I’d suggest that you don’t leave valuables on show or in your bag on the beach. The tap water isn’t safe to drink so you’ll need to either buy water or use a filter.

Where to stay in Antigua?

Accommodation on the island can be very expensive, especially in the larger all inclusive resorts. 

However, one of the fun (and less expensive) places to come and stay would be English Harbour which is a melting pot of locals, yachties and holidaymakers.  Here, you’ll find some more affordable (quirky) options like the Admiral's Inn or The Waterfront.

How can I be sustainable in Antigua?

As you can’t drink tap water in Antigua, you could potentially go through a lot of plastic bottles if you shop for water. 

I use a water filter bottle when I’m out as it means that I can put tap water into it so that it becomes safe to drink.  When we’re at home, we take our large plastic water bottles and top them up at a local water station.  It’s cheaper and much more sustainable.

The Dockyard Museum in Antigua and Barbuda

Other things to consider

Opening hours

Antigua is a religious country and as such, lots of the shops and businesses do not open on Sundays or holidays

Sim cards

if you’re staying for more than a few days and want to use your phone out and about then a local Flow or Digicel sim card is a good call.  Alternatively, there are e-sims available but they’re from my experience a lot more expensive.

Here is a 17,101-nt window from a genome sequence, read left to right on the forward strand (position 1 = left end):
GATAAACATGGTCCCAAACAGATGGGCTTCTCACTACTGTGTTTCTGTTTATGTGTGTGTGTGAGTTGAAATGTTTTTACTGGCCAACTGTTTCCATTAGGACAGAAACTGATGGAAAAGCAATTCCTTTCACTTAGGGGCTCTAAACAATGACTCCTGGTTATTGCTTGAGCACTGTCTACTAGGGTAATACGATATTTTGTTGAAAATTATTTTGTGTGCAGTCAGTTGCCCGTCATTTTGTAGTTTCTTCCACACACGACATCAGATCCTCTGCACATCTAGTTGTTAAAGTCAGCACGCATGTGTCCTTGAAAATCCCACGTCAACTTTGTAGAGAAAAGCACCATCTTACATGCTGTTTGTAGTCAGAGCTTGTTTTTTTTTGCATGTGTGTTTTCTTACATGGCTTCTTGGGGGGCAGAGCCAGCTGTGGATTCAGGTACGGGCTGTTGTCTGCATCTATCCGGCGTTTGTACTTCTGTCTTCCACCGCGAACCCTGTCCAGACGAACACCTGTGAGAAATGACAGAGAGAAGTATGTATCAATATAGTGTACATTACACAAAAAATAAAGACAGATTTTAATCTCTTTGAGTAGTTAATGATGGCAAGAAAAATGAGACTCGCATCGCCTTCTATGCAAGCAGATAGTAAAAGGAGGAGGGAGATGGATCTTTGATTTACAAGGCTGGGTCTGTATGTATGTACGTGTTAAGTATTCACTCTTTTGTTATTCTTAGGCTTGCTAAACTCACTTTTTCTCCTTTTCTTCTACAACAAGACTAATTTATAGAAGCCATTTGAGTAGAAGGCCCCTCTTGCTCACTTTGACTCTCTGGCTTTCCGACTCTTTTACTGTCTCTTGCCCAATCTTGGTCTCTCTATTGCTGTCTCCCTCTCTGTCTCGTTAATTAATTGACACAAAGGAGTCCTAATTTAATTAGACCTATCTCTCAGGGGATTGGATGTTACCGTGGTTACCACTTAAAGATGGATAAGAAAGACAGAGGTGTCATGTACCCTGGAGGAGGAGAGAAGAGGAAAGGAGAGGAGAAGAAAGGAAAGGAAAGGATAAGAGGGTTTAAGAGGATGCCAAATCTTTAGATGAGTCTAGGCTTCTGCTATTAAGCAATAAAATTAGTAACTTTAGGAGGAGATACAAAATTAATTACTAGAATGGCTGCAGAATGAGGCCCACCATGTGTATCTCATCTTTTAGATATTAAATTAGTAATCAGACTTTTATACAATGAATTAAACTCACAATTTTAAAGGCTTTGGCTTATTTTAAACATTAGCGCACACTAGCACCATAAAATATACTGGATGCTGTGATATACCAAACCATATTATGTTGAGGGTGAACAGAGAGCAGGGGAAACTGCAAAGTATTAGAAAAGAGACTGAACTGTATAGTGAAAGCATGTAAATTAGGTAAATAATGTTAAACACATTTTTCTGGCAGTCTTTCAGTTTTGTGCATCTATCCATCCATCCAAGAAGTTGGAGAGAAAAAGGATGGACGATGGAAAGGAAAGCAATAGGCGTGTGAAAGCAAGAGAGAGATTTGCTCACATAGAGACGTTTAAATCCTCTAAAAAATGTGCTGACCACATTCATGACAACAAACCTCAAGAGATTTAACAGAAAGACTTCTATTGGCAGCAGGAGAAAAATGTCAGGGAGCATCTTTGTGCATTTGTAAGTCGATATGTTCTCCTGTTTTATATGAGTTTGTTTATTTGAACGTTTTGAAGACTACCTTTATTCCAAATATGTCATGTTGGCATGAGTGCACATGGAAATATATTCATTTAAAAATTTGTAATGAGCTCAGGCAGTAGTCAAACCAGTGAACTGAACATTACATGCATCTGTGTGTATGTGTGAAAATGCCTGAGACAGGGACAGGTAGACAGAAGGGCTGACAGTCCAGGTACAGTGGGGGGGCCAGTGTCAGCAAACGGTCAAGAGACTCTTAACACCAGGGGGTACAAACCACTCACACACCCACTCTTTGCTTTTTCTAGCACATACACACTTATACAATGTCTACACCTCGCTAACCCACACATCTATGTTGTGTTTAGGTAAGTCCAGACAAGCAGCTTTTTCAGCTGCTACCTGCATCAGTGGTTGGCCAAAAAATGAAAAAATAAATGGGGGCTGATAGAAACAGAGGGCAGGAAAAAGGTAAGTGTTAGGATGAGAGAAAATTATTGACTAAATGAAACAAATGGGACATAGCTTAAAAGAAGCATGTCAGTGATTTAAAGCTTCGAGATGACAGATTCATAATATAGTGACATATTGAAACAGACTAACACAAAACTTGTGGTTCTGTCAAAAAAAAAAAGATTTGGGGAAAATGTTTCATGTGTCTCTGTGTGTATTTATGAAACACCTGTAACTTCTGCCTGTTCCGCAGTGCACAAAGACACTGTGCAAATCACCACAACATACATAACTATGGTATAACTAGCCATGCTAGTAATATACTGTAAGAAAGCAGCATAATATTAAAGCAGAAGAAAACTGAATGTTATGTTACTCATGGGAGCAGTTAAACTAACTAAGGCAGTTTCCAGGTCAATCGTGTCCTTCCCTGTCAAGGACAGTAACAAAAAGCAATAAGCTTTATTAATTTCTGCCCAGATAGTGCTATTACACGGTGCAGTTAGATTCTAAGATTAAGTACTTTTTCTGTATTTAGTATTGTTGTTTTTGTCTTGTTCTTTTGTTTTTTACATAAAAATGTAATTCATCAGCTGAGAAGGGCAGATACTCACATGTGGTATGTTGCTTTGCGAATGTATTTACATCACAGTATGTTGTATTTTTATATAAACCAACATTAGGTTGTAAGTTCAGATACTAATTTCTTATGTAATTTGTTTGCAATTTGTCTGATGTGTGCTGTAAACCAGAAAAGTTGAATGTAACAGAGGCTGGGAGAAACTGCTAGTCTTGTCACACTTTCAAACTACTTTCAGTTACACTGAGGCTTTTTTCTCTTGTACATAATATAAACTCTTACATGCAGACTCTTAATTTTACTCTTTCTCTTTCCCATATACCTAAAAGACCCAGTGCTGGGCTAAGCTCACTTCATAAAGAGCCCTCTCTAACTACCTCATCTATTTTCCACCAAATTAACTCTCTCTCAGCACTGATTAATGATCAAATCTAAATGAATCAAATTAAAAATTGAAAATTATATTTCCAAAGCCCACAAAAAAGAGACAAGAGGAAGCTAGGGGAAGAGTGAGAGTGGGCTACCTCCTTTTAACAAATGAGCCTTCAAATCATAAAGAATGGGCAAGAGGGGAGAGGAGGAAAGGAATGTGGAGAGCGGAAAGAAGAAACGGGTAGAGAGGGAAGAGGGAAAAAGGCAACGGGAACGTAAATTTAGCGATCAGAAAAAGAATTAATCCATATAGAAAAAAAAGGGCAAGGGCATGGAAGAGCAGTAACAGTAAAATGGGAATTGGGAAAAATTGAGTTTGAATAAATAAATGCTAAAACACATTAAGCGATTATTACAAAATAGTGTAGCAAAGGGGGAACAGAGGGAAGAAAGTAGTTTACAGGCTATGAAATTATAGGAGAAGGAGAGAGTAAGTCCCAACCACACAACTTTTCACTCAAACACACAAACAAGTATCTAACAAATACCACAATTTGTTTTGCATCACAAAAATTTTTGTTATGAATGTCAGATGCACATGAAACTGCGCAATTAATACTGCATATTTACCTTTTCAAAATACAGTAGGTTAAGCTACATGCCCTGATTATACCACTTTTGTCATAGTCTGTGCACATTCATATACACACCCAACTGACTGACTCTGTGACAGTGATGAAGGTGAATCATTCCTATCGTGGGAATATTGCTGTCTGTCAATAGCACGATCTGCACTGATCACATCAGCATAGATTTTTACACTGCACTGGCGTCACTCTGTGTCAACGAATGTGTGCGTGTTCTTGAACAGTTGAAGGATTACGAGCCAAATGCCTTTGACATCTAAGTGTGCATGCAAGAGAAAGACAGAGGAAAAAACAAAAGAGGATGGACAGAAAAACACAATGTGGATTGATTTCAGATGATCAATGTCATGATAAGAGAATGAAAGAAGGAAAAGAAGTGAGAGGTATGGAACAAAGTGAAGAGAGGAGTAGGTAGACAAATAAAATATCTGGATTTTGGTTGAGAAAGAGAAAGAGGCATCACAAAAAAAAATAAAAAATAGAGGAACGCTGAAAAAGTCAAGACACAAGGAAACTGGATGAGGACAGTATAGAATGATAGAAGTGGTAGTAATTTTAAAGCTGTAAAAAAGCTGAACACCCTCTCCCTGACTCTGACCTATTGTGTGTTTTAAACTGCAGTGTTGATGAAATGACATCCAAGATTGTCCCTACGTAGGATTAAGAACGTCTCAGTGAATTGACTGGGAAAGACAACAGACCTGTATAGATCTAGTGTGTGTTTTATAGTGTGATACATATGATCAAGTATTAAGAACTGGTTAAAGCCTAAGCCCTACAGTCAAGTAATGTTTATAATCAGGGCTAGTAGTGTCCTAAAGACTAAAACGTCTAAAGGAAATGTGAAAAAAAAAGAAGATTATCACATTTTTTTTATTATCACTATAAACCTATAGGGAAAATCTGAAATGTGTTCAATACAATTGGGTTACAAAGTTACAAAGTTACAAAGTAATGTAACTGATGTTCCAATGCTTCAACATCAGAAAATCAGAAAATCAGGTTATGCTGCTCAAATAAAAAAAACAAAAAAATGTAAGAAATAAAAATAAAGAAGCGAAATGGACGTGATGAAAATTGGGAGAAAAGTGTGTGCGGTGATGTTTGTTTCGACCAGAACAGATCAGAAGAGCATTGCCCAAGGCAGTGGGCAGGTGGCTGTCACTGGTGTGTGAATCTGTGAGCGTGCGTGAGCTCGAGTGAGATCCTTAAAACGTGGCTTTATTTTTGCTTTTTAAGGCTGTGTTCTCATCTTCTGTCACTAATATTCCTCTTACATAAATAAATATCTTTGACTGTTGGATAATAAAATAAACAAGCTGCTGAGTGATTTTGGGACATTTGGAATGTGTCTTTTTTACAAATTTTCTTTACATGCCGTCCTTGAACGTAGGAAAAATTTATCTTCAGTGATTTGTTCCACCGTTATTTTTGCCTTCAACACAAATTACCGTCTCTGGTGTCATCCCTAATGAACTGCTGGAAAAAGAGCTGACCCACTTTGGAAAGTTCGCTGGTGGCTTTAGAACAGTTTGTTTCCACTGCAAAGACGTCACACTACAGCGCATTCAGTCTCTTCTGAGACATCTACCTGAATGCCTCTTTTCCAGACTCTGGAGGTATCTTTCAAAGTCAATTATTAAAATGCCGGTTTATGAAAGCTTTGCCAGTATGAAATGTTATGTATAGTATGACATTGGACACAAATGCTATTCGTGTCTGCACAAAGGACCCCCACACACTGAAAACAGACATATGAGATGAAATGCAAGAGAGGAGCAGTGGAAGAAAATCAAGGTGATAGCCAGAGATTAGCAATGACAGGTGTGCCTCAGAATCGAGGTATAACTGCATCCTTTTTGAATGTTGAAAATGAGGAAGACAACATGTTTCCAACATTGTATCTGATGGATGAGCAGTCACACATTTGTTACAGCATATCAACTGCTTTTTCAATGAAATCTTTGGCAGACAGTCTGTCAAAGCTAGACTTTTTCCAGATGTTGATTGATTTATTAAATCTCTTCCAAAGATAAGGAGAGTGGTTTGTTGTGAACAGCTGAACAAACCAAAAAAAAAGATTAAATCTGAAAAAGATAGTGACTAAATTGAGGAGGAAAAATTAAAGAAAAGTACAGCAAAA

Can you or can’t you?  Well, marijuana was decriminalised in Antigua in 2018.  In 2023 it was legalised for medicinal purposes which pretty much opened it up to be smoked publically and you will likely smell it around. 

However, it’s important to remember that all other drugs such as cocaine remain illegal and carry hefty penalties.

Out and about

Most people in Antigua are extremely welcoming and very friendly.  You’ll notice it when they greet you in the streets or ask how you are in the shops.  If you have kids, you should fully expect to stop for a chat as they love speaking to kids.

They’ll also honk their horns at each other as they drive by, so any honking you hear is more likely to be a friendly “hi” than a sign of aggression.  You’ll hear lots of light honks on the streets.  You’ll also notice that they randomly pull their cars over to the side of the road at the last minute to stop to start chatting with their friends.

I love how friendly they are!

Valley Church Beach in Antigua

Packing tip

Antigua has lots of mosquitos (I’m one of the lucky ones that they don’t seem to like!).  If you are tasty, then, it’s super important to use mosquito repellent in the evenings. 

There are often warnings of dengue outbreaks and quite a few of our friends have been unfortunate enough to get it. 

As there are often shortages of mosquito repellent in Antigua, I suggest that you don’t rely on being able to buy it when you arrive.  Make sure to bring plenty with you!

Local lingo

I enjoy people-watching and trying to catch the English words mixed in with the Creole.  You’ll find that if you listen carefully you can pick up the gist of a conversation.

Most people in Antigua speak English, and won’t expect you to speak any Creole.

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Sara Young

Author - Sara Young

Sara spends winters in Antigua with her boyfriend and their two boys.  They’ve lived in the English Harbour area for the last three winters and have explored the island and tried pretty much all of the activities.  From stingrays to ziplines, snorkel trips and helicopter rides, they’ve done it all!

Last Updated 9 January 2024